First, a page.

Illustration by Bob AulRichard A. Clarke served as the National Security Council's head of counterterrorism under Republicans and Democrats, from George H.W. Bush to Bill Clinton and George W. Bush. But the Virginia conservative left the Bush administration when it became clear that its War on Terror was among the greatest strategic mistakes in American foreign policy. Salon.com's Joe Conason interviewed Clarke following the publication of Clarke's new book,Against All Enemies: Inside America's War on Terror. Conason asked Clarke about Vice President Dick Cheney's assertion that no U.S. administration had ever responded to the terrorist threat:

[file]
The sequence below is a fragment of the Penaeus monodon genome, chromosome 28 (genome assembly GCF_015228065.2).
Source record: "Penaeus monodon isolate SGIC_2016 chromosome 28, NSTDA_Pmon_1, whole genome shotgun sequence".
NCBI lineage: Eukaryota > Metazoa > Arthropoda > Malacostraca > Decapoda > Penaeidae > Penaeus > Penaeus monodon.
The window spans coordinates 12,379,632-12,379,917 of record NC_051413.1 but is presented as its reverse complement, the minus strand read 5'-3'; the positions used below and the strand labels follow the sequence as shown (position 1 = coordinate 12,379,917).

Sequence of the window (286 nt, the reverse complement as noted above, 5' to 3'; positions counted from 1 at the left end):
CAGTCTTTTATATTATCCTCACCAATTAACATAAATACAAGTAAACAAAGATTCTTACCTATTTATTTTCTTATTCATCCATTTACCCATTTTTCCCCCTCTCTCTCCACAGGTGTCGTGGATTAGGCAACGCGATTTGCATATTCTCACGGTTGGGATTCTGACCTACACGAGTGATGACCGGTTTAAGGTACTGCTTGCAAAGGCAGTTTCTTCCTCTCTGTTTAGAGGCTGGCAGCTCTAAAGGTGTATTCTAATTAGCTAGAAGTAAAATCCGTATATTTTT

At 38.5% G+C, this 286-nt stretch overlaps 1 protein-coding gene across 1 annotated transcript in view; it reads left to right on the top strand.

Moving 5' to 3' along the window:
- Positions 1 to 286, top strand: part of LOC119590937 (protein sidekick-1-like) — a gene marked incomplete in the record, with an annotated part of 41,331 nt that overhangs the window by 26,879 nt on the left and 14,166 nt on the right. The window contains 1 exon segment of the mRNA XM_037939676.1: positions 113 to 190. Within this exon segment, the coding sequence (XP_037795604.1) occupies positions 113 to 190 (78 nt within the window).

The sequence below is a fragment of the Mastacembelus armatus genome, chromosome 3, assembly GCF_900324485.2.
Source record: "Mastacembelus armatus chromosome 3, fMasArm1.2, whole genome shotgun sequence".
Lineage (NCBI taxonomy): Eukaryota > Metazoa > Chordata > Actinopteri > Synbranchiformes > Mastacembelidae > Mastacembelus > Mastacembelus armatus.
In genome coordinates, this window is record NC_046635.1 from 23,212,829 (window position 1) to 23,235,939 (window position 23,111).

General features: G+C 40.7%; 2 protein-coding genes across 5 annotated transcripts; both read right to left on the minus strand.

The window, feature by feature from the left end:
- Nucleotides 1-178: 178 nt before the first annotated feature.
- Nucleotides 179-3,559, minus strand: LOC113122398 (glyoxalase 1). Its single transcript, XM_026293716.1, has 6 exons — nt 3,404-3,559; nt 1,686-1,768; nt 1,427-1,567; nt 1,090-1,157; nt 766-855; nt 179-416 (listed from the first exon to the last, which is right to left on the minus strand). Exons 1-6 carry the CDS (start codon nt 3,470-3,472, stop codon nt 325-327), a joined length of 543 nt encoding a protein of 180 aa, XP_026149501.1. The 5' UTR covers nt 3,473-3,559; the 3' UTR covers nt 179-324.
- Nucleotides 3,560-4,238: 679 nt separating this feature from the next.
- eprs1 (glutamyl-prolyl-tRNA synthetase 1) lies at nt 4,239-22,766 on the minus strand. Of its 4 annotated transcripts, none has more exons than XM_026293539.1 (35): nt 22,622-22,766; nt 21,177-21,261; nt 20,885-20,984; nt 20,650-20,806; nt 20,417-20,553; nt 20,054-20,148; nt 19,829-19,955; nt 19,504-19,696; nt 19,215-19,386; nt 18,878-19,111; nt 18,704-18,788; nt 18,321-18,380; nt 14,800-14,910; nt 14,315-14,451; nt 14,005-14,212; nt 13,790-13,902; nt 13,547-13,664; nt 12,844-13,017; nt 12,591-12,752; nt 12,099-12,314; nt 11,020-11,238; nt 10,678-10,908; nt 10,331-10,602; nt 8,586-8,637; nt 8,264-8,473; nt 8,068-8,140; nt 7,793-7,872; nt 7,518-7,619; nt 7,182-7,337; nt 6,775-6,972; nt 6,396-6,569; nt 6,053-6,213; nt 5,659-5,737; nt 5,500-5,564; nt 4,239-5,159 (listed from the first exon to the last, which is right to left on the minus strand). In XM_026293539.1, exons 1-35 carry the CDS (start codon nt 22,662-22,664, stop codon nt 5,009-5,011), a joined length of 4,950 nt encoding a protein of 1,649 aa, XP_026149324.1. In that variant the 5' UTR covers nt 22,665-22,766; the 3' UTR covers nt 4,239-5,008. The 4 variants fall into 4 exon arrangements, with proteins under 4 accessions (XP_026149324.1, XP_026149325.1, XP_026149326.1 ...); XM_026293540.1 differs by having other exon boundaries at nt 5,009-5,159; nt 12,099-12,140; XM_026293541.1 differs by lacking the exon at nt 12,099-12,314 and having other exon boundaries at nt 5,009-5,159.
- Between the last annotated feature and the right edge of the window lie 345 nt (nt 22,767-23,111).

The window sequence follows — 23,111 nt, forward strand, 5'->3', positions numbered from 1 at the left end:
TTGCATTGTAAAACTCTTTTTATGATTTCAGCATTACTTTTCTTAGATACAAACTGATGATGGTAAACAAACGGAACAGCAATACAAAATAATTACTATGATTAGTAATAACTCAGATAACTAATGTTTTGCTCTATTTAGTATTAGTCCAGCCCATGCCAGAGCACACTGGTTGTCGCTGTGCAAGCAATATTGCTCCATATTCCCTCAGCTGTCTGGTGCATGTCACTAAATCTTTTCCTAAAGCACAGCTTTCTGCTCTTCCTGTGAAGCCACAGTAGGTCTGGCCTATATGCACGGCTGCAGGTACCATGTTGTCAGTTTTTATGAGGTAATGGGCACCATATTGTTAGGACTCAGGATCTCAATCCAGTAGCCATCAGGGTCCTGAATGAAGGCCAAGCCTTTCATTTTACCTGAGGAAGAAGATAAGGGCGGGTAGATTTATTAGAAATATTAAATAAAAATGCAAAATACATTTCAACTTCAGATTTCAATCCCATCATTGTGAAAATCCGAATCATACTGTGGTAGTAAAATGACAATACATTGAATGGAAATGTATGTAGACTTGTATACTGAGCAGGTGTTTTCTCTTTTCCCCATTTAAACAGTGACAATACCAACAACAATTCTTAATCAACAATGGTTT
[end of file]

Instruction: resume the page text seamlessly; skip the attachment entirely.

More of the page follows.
It's possible that the vice president has spent so little time studying the terrorist phenomenon that he doesn't know about the successes in the 1990s. There were many. The Clinton administration stopped Iraqi terrorism against the United States through military intervention. It stopped Iranian terrorism against the United States through covert action. It stopped the al-Qaida attempt to have a dominant influence in Bosnia. It stopped the terrorist attacks at the millennium. It stopped many other terrorist attacks, including on the U.S. embassy in Albania. And it began a lethal covert-action program against al-Qaida; it also launched military strikes against al-Qaida. Maybe the vice president was so busy running Halliburton at the time that he didn't notice.
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